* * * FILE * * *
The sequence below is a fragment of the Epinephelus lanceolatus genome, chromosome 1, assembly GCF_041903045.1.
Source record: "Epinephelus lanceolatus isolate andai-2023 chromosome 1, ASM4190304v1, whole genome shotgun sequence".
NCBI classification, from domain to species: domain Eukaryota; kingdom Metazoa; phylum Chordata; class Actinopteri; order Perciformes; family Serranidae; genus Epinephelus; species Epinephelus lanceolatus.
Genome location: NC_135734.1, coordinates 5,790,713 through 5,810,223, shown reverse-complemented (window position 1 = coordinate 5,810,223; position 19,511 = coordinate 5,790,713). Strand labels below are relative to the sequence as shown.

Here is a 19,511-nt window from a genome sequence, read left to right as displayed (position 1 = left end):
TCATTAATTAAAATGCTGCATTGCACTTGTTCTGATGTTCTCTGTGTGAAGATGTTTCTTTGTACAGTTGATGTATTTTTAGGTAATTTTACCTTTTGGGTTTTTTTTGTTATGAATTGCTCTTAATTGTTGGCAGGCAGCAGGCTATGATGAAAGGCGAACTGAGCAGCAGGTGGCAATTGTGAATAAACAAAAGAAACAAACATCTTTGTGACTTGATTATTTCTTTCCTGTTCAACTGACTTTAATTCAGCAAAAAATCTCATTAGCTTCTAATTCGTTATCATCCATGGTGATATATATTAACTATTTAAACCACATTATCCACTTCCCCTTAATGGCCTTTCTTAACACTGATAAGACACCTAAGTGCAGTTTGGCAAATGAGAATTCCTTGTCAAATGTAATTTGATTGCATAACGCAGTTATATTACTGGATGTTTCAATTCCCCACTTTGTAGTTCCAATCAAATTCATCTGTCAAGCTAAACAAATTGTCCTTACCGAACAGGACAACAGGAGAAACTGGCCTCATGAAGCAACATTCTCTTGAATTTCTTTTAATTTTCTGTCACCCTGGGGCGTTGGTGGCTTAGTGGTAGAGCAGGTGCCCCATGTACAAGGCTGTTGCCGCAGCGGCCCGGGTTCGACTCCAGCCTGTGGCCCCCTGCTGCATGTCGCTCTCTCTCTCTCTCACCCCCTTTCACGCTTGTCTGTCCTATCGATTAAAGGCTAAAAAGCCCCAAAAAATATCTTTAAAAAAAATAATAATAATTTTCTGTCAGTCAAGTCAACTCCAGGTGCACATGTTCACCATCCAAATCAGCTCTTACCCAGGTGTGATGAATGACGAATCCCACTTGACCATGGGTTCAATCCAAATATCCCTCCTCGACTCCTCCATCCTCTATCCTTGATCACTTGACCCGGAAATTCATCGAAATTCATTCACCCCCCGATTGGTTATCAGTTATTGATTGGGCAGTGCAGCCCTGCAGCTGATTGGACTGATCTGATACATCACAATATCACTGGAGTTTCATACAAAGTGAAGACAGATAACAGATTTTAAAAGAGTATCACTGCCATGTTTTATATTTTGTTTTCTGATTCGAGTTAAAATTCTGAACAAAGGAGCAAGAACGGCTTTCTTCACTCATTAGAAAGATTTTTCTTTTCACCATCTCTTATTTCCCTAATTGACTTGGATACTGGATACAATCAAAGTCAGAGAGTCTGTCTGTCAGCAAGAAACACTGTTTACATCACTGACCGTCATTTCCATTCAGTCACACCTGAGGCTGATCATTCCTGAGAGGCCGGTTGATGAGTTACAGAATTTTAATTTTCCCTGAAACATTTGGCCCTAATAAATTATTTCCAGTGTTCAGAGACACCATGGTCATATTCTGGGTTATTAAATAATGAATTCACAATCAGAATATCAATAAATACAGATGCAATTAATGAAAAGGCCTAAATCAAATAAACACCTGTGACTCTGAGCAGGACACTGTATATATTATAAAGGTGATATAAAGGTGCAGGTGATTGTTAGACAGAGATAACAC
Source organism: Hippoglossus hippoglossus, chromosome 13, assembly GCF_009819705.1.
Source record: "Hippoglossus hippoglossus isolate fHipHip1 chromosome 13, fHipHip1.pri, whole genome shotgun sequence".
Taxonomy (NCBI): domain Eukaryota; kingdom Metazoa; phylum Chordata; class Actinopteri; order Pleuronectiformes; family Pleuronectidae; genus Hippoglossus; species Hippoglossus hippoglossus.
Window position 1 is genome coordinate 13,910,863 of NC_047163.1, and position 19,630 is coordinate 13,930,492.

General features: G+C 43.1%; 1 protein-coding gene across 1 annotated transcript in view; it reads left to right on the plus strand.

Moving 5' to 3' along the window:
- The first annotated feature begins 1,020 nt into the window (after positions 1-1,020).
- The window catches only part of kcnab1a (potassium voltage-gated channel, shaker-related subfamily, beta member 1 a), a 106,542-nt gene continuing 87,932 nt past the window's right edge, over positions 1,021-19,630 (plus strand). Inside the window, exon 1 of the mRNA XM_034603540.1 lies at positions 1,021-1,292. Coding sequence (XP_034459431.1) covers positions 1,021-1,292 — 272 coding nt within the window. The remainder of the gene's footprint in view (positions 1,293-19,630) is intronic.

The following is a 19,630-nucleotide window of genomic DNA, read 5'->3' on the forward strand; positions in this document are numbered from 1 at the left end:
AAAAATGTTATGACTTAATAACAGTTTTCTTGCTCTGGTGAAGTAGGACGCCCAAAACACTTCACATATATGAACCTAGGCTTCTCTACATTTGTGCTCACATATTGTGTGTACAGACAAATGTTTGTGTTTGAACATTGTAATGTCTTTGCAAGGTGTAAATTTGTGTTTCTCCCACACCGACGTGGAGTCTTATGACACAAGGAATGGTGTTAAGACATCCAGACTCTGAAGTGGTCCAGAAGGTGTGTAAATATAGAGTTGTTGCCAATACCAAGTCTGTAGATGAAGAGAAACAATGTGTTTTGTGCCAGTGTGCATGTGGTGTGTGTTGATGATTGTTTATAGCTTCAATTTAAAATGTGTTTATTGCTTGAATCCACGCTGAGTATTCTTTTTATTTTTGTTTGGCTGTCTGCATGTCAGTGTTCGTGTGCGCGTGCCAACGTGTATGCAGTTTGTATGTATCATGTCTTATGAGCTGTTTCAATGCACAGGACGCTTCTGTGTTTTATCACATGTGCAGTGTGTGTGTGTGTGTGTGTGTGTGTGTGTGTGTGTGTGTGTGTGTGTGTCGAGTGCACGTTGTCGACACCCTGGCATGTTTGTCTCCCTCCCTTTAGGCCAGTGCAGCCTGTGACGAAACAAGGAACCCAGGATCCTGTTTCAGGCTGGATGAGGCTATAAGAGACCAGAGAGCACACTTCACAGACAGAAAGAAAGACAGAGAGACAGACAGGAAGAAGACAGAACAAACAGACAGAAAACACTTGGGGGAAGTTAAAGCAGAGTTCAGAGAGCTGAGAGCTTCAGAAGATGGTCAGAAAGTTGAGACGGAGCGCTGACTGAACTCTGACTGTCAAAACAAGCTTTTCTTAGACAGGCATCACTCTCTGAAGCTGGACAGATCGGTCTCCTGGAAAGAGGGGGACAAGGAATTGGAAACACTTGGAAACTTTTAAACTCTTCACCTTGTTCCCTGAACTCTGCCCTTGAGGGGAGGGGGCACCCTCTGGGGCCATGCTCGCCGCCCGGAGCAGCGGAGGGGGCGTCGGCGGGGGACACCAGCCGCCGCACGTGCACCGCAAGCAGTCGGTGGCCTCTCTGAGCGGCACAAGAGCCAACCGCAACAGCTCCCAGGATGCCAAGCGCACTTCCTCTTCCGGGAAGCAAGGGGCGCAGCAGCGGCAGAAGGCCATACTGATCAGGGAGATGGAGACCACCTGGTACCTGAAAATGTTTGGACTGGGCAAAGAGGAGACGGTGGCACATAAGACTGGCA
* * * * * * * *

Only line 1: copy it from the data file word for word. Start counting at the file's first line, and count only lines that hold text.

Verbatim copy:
The sequence below is a fragment of the Epinephelus lanceolatus genome, chromosome 1, assembly GCF_041903045.1.